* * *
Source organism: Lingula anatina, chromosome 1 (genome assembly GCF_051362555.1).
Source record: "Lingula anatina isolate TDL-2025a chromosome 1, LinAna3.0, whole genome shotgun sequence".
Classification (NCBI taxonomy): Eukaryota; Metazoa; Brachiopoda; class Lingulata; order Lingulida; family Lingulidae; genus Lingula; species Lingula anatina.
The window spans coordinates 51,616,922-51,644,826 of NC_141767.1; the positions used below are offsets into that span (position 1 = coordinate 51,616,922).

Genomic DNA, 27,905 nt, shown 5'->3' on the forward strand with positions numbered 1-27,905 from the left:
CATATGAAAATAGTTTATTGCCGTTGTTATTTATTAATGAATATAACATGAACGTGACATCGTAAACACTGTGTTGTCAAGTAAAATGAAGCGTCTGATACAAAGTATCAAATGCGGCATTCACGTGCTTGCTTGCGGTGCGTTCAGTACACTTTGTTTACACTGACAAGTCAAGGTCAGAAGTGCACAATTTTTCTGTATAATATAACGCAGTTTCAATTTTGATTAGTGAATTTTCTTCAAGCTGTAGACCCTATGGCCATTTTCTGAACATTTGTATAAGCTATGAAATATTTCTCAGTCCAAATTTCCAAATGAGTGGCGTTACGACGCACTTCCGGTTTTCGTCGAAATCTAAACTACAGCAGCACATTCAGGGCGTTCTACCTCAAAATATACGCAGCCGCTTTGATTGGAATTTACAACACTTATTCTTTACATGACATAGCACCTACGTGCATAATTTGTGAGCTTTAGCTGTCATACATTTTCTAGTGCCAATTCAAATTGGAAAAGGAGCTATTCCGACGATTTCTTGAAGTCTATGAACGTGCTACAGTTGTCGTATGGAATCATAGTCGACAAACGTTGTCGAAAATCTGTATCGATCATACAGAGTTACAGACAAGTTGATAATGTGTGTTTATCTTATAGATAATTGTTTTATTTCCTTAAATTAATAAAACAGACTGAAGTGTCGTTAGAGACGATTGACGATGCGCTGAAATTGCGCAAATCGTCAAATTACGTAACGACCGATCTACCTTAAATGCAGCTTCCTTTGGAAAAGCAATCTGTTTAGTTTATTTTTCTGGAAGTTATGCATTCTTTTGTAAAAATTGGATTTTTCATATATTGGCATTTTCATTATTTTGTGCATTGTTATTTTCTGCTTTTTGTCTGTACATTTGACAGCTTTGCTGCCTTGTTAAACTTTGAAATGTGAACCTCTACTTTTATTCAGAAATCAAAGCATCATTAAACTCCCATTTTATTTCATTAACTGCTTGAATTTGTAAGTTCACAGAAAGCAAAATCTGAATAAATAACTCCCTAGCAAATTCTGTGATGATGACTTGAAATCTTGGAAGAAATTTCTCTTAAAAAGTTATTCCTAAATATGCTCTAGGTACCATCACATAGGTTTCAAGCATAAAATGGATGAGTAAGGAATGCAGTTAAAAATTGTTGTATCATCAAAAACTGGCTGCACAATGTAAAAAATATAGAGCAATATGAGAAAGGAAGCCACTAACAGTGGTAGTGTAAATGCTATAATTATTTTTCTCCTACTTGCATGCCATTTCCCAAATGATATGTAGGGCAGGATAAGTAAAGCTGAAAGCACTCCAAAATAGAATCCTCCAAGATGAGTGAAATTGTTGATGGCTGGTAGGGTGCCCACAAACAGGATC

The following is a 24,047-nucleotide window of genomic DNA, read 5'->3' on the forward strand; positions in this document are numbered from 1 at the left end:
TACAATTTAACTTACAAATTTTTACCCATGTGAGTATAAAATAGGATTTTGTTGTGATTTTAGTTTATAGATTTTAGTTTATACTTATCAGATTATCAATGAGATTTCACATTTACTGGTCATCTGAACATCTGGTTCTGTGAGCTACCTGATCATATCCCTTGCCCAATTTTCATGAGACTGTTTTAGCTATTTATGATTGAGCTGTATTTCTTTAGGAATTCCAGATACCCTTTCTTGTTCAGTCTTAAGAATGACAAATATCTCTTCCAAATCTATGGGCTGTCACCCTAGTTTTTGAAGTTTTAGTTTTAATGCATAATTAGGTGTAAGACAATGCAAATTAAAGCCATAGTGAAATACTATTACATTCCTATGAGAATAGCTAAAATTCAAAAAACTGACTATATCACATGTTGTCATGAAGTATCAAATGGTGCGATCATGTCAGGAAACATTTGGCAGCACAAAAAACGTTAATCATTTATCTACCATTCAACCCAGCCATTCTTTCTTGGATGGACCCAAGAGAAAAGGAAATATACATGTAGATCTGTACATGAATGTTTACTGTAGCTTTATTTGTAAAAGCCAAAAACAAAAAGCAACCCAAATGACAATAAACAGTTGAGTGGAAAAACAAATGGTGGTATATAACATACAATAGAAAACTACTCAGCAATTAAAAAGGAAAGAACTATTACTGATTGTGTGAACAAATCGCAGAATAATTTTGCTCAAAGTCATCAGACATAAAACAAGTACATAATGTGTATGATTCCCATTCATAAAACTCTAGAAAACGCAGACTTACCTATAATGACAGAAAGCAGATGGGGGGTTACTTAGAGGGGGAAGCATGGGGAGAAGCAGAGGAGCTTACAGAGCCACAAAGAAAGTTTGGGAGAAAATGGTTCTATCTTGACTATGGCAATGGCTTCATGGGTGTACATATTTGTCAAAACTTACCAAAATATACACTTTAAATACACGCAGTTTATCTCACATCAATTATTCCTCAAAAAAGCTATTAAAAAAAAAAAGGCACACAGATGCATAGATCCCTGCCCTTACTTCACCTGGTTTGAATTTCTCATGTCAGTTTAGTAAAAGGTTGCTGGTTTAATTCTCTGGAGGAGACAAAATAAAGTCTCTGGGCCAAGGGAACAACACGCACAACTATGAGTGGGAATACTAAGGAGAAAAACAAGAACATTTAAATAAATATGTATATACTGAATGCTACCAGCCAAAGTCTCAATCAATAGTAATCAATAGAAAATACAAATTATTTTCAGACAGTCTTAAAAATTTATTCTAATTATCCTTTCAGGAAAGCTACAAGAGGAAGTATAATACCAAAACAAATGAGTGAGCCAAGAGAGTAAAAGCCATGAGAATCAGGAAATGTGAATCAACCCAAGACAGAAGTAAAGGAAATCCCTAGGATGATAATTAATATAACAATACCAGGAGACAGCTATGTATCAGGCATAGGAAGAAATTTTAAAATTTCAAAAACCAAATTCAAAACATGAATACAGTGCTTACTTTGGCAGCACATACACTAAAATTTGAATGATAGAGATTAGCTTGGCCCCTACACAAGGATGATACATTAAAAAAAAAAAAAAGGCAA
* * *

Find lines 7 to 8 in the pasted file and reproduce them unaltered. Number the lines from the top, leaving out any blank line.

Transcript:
The following is a 24,047-nucleotide window of genomic DNA, read 5'->3' on the forward strand; positions in this document are numbered from 1 at the left end:
TACAATTTAACTTACAAATTTTTACCCATGTGAGTATAAAATAGGATTTTGTTGTGATTTTAGTTTATAGATTTTAGTTTATACTTATCAGATTATCAATGAGATTTCACATTTACTGGTCATCTGAACATCTGGTTCTGTGAGCTACCTGATCATATCCCTTGCCCAATTTTCATGAGACTGTTTTAGCTATTTATGATTGAGCTGTATTTCTTTAGGAATTCCAGATACCCTTTCTTGTTCAGTCTTAAGAATGACAAATATCTCTTCCAAATCTATGGGCTGTCACCCTAGTTTTTGAAGTTTTAGTTTTAATGCATAATTAGGTGTAAGACAATGCAAATTAAAGCCATAGTGAAATACTATTACATTCCTATGAGAATAGCTAAAATTCAAAAAACTGACTATATCACATGTTGTCATGAAGTATCAAATGGTGCGATCATGTCAGGAAACATTTGGCAGCACAAAAAACGTTAATCATTTATCTACCATTCAACCCAGCCATTCTTTCTTGGATGGACCCAAGAGAAAAGGAAATATACATGTAGATCTGTACATGAATGTTTACTGTAGCTTTATTTGTAAAAGCCAAAAACAAAAAGCAACCCAAATGACAATAAACAGTTGAGTGGAAAAACAAATGGTGGTATATAACATACAATAGAAAACTACTCAGCAATTAAAAAGGAAAGAACTATTACTGATTGTGTGAACAAATCGCAGAATAATTTTGCTCAAAGTCATCAGACATAAAACAAGTACATAATGTGTATGATTCCCATTCATAAAACTCTAGAAAACGCAGACTTACCTATAATGACAGAAAGCAGATGGGGGGTTACTTAGAGGGGGAAGCATGGGGAGAAGCAGAGGAGCTTACAGAGCCACAAAGAAAGTTTGGGAGAAAATGGTTCTATCTTGACTATGGCAATGGCTTCATGGGTGTACATATTTGTCAAAACTTACCAAAATATACACTTTAAATACACGCAGTTTATCTCACATCAATTATTCCTCAAAAAAGCTATTAAAAAAAAAAAGGCACACAGATGCATAGATCCCTGCCCTTACTTCACCTGGTTTGAATTTCTCATGTCAGTTTAGTAAAAGGTTGCTGGTTTAATTCTCTGGAGGAGACAAAATAAAGTCTCTGGGCCAAGGGAACAACACGCACAACTATGAGTGGGAATACTAAGGAGAAAAACAAGAACATTTAAATAAATATGTATATACTGAATGCTACCAGCCAAAGTCTCAATCAATAGTAATCAATAGAAAATACAAATTATTTTCAGACAGTCTTAAAAATTTATTCTAATTATCCTTTCAGGAAAGCTACAAGAGGAAGTATAATACCAAAACAAATGAGTGAGCCAAGAGAGTAAAAGCCATGAGAATCAGGAAATGTGAATCAACCCAAGACAGAAGTAAAGGAAATCCCTAGGATGATAATTAATATAACAATACCAGGAGACAGCTATGTATCAGGCATAGGAAGAAATTTTAAAATTTCAAAAACCAAATTCAAAACATGAATACAGTGCTTACTTTGGCAGCACATACACTAAAATTTGAATGATAGAGATTAGCTTGGCCCCTACACAAGGATGATACATTAAAAAAAAAAAAAAGGCAA